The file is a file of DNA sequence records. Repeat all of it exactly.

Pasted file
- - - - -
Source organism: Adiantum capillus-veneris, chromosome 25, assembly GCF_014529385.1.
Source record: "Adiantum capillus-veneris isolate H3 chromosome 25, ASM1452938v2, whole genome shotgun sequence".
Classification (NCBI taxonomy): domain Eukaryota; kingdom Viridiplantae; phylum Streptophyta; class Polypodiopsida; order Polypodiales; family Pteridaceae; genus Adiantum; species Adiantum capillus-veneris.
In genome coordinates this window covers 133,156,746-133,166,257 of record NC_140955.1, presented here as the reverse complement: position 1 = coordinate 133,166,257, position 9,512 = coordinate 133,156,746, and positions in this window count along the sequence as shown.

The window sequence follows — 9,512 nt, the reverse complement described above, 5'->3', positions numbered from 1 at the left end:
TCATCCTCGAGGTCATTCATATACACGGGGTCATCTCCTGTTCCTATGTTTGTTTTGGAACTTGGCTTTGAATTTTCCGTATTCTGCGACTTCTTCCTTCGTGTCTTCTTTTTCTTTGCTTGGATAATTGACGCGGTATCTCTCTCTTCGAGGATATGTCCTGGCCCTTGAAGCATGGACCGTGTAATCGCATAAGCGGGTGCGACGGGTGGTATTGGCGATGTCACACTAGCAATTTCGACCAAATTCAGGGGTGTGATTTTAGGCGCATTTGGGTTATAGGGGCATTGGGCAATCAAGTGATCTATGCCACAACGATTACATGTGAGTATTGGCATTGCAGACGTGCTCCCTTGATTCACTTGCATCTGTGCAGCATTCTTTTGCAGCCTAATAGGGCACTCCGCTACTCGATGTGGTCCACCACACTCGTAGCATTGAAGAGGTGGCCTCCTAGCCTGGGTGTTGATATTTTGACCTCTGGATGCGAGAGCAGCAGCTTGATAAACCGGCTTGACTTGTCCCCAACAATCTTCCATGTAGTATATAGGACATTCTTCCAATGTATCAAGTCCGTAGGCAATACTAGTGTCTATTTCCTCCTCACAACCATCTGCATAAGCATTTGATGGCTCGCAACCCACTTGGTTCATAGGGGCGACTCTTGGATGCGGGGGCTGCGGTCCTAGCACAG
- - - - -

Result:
Source organism: Adiantum capillus-veneris, chromosome 25, assembly GCF_014529385.1.
Source record: "Adiantum capillus-veneris isolate H3 chromosome 25, ASM1452938v2, whole genome shotgun sequence".
Classification (NCBI taxonomy): domain Eukaryota; kingdom Viridiplantae; phylum Streptophyta; class Polypodiopsida; order Polypodiales; family Pteridaceae; genus Adiantum; species Adiantum capillus-veneris.
In genome coordinates this window covers 133,156,746-133,166,257 of record NC_140955.1, presented here as the reverse complement: position 1 = coordinate 133,166,257, position 9,512 = coordinate 133,156,746, and positions in this window count along the sequence as shown.

The window sequence follows — 9,512 nt, the reverse complement described above, 5'->3', positions numbered from 1 at the left end:
TCATCCTCGAGGTCATTCATATACACGGGGTCATCTCCTGTTCCTATGTTTGTTTTGGAACTTGGCTTTGAATTTTCCGTATTCTGCGACTTCTTCCTTCGTGTCTTCTTTTTCTTTGCTTGGATAATTGACGCGGTATCTCTCTCTTCGAGGATATGTCCTGGCCCTTGAAGCATGGACCGTGTAATCGCATAAGCGGGTGCGACGGGTGGTATTGGCGATGTCACACTAGCAATTTCGACCAAATTCAGGGGTGTGATTTTAGGCGCATTTGGGTTATAGGGGCATTGGGCAATCAAGTGATCTATGCCACAACGATTACATGTGAGTATTGGCATTGCAGACGTGCTCCCTTGATTCACTTGCATCTGTGCAGCATTCTTTTGCAGCCTAATAGGGCACTCCGCTACTCGATGTGGTCCACCACACTCGTAGCATTGAAGAGGTGGCCTCCTAGCCTGGGTGTTGATATTTTGACCTCTGGATGCGAGAGCAGCAGCTTGATAAACCGGCTTGACTTGTCCCCAACAATCTTCCATGTAGTATATAGGACATTCTTCCAATGTATCAAGTCCGTAGGCAATACTAGTGTCTATTTCCTCCTCACAACCATCTGCATAAGCATTTGATGGCTCGCAACCCACTTGGTTCATAGGGGCGACTCTTGGATGCGGGGGCTGCGGTCCTAGCACAG